6/2/2020 1 Comment
Camino de santiago, early days
Camino de Santiago, you say? What the heck is that?
OK, for those readers who don't happen to be Catholic Pilgrims (that includes us, by the way), the Camino de Santiago is one of the most well known long walks to a holy city. Santiago de Compostelo is a city in northwest Spain that is reputed to hold the relics of Saint James, one of the 12 apostles of Jesus. There is an entire cathedral built the remains which were discovered about 800 years after James was thought to have ministered there... Then there arose a "cult" to honour and worship James, then the cathedral got built. Long story short, it has been, for more than 1000 years, an important journey to go pay one's respects to Saint James by walking to Santiago along one of the Caminos. There are 5... but maybe more. They have different names. It's not clear how many routes there are.
So being in Portugal, we've narrowed our Camino choices to one of the Portuguese routes. Well since, at the time of writing, we are in Santarém, we've chosen to be on the inland Camino Portuguese. It's all rather confusing, even more so, since our Camino Santiago overlaps with Camino Fatima, a walking route from Lisbon to Fatima, another holy city. Confused? Yes, us too.
Bike touring with the boys is quite the trip. Many solo and with-Kiki trips, it's been a dream to have the kids into a trip, and the Camino Santiago is a great trip to start with. Day 1 was 37km to Vila Franca de Xira, a city on the west bank of the Tejo River, upriver from Lisbon. Blue sky day, no wind, minimal complaining. At least until the mud. The Camino is mostly for walkers. It's been 10 days of solid rain, so trail + rain = deep mud in sections. Arrived at dark and had a late dinner in an authentic cafe with Benfica on the tele and the locals giving us sideglances and helping with translation. It was very sweet.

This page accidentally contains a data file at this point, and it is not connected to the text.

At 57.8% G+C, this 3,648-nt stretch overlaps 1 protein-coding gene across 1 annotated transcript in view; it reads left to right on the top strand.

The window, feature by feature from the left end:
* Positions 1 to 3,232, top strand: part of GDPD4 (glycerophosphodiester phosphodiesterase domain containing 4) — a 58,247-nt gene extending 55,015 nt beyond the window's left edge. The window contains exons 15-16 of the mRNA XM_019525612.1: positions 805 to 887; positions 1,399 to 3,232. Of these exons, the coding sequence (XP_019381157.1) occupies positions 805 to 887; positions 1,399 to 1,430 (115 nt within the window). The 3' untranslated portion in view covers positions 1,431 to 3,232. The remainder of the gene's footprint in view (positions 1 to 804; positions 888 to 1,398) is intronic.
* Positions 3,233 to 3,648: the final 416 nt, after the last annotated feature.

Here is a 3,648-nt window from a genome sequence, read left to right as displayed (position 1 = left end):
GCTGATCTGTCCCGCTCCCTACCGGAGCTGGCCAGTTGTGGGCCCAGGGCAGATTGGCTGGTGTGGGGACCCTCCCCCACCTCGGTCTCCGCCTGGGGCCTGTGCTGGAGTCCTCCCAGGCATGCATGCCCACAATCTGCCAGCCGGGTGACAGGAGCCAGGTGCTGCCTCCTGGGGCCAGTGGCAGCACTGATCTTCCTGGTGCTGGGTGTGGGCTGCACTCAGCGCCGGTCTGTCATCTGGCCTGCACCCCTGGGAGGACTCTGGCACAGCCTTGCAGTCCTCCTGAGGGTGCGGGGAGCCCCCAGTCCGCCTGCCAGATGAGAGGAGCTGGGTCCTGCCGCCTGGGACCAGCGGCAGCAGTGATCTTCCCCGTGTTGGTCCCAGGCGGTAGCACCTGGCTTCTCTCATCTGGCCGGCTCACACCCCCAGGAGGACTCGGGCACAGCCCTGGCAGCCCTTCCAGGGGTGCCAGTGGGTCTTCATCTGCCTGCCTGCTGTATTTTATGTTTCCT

Day 2: more challenging. A rough night of sleep as the farm we stayed at had 9 dogs, 10 horses, two cages full of tropical birds, chickens and rooster(s) and geese. This was all quaint to see and fun for the kids, but after getting bit by one of their companion dogs and awakened by rooster(s) and two or three of their big dogs barking in the night, we were glad to get out of there. Destination was to Santarem, a city upstream on the river Tejo. 44km according to the guidebooks.
Santarém turned out to be 56km. Average speed 9.3kph. With the dirt track, mud, breaks, slower kids, innumerable bike and pannier adjustments, water, photo and scenery breaks, it was 6h on the bike total. We were spent, cranky, hungry, stunned. But Kiki had booked us a sweet 2 nights of recovery in another old house, courtesy of Booking.com. We found food at O Torgal, nearby. Food and drink and we felt human again.
Next day: SCHOOL!
congrats on your first days on the Camino! Challenging biking - but inspirational. Love the maps, the prayer, the video of the muddy path! thanks for sharing this adventure.
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A family from Haida Gwaii, BC, Canada hits the road.